# Why are oxime geometrical isomers stable?

231st page of Clayden OC 2nd edition:

Unlike the geometrical isomers of alkenes, however, those of an imine usually interconvert quite rapidly at room temperature. The geometrical isomers of oximes on the other hand are stable and can even be separated.

Why are oxime geometrical isomers much more stable than the geometrical isomers of immines?

• I assume that by "stable enough to be separated", you mean that the two isomers do not equilibrate. Could you provide a reference that this is true? I can think of examples of imines that should be unlikely to equilibrate, except, for example in the presence of aqueous acid (but then oximes should equilibrate under those conditions, too). Feb 18, 2015 at 11:30

It is the same reasoning that is used to predict relative barrier heights in amines.

In the example pictured below, the imine starts with the nitrogen lone pair in "more or less" an $\ce{sp^2}$ orbital. In the transition state for interconversion, the lone pair is in a $\ce{p}$ orbital.

The term "more or less" is important. If we start with a molecule that has the nitrogen lone pair in an orbital that has a little bit more p character than $\ce{sp^2}$ (say $\ce{sp^{2.2}}$ for example), then it is already closer to the $\ce{p}$ hybridized transition state and the activation energy required to reach the transition state will be reduced. On the other hand, If we start with a molecule that has the nitrogen lone pair in an orbital that has a little bit less p character (more $\ce{s}$ character) than $\ce{sp^2}$ (say $\ce{sp^{1.8}}$ for example), then it is further from the $\ce{p}$ hybridized transition state and the activation energy required to reach the transition state will be greater.

In the case of oximes ($\ce{X=OH}$) or other molecules where the substituent on nitrogen is electronegative (electron withdrawing), the electron density in the $\ce{N-X}$ bond is shifted towards the electronegative atom. Consequently there is less electron density in the nitrogen portion of this bond. As a result the nitrogen rehybridizes. Since $\ce{s}$ orbitals are lower in energy than $\ce{p}$ orbitals, orbitals with increased $\ce{s}$ character are better able to stabilize electrons. Since there is less electron density in the orbital nitrogen is using for this bond, $\ce{s}$ character is removed from the orbital. This "extra" $\ce{s}$ character is used to stabilize the orbital containing the lone pair of electrons. The lone pair orbital now has more $\ce{s}$ character and is further away from the $\ce{p}$ hybridized transition state - the barrier to reach this transition state increases. If our substituent is an alkyl group (X=R, an imine), the carbon is less electronegative then nitrogen, there will be increased electron density in the nitrogen orbital used to form the $\ce{N-R}$ bond. The nitrogen will hybridize such that there is more $\ce{s}$ character in this orbital so as to better stabilize these electrons. As a consequence, there will less $\ce{s}$ character (more $\ce{p}$ character) in the lone pair orbital. The lone pair orbital is therefore closer to the $\ce{p}$ hybridized transition state and less energy will be required to reach the transition state.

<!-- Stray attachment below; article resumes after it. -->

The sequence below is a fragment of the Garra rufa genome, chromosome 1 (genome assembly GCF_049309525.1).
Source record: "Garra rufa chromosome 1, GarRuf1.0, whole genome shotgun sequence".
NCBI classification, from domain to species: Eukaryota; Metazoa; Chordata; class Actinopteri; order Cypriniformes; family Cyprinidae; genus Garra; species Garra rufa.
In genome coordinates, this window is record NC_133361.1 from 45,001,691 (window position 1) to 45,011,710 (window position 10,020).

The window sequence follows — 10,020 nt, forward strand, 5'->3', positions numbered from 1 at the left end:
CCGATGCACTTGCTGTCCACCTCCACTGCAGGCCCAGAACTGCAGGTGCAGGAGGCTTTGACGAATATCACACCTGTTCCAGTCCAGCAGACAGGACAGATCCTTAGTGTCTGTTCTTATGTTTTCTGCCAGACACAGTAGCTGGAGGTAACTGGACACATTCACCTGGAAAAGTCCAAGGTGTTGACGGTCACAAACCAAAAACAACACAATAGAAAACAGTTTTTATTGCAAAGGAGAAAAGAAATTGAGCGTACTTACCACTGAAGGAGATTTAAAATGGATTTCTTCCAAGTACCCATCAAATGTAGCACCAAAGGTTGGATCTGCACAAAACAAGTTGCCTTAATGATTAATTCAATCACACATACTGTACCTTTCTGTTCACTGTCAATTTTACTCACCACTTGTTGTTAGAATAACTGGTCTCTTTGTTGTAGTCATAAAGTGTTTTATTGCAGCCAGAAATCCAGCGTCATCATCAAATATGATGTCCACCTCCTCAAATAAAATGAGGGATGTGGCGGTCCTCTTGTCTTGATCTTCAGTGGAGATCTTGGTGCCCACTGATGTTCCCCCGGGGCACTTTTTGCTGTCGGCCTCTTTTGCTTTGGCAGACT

As a result of this reasoning $\ce{NF3}$ has a higher inversion barrier then $\ce{NH3}$ and oximes have a higher barrier to inversion than imines.

• That seems like Bent's rule.
– EJC
Feb 18, 2015 at 18:06
• Yes, that's right.
– ron
Feb 18, 2015 at 18:10

It's a matter of energetic barrier between the $E$ and $Z$ stereoismers. It's sufficiently low for imines. So, it's relatively difficult to isolate $E$ or $Z$ stereoismer.

In the case of oximes, the energetic barrier of interconversion between the two stereoisomers is much higher and allows the isolation of the two stereoisomers.